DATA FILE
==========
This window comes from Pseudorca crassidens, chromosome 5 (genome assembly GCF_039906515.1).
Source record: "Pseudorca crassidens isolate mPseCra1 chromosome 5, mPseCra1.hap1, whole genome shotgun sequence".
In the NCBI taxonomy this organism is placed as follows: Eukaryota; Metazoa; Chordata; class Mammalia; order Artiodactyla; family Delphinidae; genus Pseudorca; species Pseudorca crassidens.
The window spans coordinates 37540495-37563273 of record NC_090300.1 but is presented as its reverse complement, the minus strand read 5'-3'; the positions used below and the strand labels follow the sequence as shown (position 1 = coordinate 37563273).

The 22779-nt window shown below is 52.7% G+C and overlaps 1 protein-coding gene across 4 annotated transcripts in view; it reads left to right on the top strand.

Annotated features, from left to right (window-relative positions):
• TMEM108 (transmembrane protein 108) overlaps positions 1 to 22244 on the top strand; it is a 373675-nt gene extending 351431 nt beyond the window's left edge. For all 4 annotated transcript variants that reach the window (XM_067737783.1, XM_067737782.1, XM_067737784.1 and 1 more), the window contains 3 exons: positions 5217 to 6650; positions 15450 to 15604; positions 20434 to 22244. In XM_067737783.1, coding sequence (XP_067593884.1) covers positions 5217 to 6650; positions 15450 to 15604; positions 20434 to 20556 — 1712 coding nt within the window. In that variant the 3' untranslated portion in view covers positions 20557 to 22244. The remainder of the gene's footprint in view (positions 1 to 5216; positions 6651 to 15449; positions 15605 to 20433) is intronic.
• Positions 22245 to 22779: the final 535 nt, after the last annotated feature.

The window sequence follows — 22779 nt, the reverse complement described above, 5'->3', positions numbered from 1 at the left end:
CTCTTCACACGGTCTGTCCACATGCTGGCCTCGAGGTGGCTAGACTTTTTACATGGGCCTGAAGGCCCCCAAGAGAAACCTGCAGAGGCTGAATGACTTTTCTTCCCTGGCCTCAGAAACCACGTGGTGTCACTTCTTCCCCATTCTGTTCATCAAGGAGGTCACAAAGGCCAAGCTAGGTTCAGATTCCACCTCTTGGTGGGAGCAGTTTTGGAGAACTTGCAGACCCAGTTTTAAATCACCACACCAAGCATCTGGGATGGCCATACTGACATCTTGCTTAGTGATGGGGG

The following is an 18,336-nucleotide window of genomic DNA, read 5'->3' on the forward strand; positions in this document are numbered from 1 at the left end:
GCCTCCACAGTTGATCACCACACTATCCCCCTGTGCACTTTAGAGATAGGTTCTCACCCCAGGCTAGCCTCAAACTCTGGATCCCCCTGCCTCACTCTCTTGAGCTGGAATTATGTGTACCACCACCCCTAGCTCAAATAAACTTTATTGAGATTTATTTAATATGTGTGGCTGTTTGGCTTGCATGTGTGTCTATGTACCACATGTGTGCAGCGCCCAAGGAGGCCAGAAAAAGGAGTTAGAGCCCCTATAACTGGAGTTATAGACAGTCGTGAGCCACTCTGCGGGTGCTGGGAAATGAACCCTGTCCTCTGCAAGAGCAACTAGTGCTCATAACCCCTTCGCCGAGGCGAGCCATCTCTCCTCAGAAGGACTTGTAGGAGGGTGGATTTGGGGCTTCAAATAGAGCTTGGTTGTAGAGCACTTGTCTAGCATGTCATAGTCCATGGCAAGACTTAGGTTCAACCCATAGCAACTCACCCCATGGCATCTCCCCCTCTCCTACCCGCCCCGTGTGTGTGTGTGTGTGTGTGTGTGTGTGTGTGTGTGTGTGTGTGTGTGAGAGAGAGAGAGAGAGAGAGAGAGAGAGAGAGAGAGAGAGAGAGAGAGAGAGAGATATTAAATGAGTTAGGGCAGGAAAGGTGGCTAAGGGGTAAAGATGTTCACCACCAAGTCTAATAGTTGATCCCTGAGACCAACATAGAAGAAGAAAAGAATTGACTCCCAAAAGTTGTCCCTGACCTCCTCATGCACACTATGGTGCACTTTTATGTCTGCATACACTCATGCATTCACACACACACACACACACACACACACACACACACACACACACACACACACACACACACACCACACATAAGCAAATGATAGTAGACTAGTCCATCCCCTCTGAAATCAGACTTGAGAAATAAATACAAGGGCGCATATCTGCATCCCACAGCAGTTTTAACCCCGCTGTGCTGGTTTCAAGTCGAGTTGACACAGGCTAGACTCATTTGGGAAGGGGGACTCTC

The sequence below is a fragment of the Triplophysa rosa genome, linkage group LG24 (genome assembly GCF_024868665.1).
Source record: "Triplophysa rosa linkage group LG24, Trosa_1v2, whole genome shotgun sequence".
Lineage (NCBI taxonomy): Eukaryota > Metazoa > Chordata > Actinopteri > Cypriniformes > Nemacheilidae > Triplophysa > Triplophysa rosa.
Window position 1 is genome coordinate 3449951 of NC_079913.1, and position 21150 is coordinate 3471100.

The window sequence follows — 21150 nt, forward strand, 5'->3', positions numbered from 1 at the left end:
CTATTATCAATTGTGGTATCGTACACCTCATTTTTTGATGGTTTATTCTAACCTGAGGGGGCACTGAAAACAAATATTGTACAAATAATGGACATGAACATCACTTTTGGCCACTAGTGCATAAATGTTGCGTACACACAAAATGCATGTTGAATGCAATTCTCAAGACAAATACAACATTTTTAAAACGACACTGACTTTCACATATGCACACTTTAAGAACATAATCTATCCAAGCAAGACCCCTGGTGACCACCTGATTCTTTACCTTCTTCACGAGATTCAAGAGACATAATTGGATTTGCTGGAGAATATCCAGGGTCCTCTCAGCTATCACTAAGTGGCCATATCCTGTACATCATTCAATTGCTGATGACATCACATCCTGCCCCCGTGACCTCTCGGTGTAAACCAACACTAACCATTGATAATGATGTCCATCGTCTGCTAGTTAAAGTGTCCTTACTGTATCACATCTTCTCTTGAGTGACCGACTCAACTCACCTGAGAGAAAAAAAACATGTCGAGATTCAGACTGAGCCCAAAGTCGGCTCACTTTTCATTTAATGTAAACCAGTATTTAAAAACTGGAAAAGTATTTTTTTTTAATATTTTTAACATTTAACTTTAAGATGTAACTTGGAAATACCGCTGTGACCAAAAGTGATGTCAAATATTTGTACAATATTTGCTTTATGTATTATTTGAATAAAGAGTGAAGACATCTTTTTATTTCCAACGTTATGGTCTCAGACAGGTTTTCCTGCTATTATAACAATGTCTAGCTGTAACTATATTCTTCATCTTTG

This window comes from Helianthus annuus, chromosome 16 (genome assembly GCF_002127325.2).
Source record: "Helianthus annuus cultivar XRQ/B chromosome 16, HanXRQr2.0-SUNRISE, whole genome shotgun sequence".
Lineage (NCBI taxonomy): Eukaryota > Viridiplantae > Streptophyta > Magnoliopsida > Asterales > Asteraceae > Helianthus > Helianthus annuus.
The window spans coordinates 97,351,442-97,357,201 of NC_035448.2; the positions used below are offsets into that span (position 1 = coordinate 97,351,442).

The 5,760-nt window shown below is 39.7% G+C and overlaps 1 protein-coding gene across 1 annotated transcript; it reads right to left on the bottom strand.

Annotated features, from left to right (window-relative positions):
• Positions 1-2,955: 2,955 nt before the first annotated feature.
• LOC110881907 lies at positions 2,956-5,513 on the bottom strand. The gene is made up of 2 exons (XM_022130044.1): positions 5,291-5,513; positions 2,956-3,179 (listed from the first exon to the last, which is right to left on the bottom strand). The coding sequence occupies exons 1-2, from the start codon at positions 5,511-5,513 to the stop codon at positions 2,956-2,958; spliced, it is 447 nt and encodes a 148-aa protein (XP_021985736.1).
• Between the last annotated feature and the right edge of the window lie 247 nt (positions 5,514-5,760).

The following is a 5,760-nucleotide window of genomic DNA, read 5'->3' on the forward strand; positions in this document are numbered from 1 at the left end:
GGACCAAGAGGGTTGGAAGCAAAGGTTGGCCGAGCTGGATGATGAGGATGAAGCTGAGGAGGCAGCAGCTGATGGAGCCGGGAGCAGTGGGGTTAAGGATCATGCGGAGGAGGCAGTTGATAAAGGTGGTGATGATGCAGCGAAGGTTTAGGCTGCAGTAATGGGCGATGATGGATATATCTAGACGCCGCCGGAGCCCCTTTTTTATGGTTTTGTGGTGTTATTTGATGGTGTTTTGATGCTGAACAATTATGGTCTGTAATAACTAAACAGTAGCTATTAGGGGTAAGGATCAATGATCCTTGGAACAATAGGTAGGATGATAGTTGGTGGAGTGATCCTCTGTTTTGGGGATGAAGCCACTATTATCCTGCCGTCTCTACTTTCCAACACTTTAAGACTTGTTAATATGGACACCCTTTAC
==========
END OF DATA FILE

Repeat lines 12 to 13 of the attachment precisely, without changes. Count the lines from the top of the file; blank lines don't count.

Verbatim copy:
GCCTCCACAGTTGATCACCACACTATCCCCCTGTGCACTTTAGAGATAGGTTCTCACCCCAGGCTAGCCTCAAACTCTGGATCCCCCTGCCTCACTCTCTTGAGCTGGAATTATGTGTACCACCACCCCTAGCTCAAATAAACTTTATTGAGATTTATTTAATATGTGTGGCTGTTTGGCTTGCATGTGTGTCTATGTACCACATGTGTGCAGCGCCCAAGGAGGCCAGAAAAAGGAGTTAGAGCCCCTATAACTGGAGTTATAGACAGTCGTGAGCCACTCTGCGGGTGCTGGGAAATGAACCCTGTCCTCTGCAAGAGCAACTAGTGCTCATAACCCCTTCGCCGAGGCGAGCCATCTCTCCTCAGAAGGACTTGTAGGAGGGTGGATTTGGGGCTTCAAATAGAGCTTGGTTGTAGAGCACTTGTCTAGCATGTCATAGTCCATGGCAAGACTTAGGTTCAACCCATAGCAACTCACCCCATGGCATCTCCCCCTCTCCTACCCGCCCCGTGTGTGTGTGTGTGTGTGTGTGTGTGTGTGTGTGTGTGTGTGTGTGTGAGAGAGAGAGAGAGAGAGAGAGAGAGAGAGAGAGAGAGAGAGAGAGAGAGAGAGATATTAAATGAGTTAGGGCAGGAAAGGTGGCTAAGGGGTAAAGATGTTCACCACCAAGTCTAATAGTTGATCCCTGAGACCAACATAGAAGAAGAAAAGAATTGACTCCCAAAAGTTGTCCCTGACCTCCTCATGCACACTATGGTGCACTTTTATGTCTGCATACACTCATGCATTCACACACACACACACACACACACACACACACACACACACACACACACACACACACACACACCACACATAAGCAAATGATAGTAGACTAGTCCATCCCCTCTGAAATCAGACTTGAGAAATAAATACAAGGGCGCATATCTGCATCCCACAGCAGTTTTAACCCCGCTGTGCTGGTTTCAAGTCGAGTTGACACAGGCTAGACTCATTTGGGAAGGGGGACTCTC

The sequence below is a fragment of the Triplophysa rosa genome, linkage group LG24 (genome assembly GCF_024868665.1).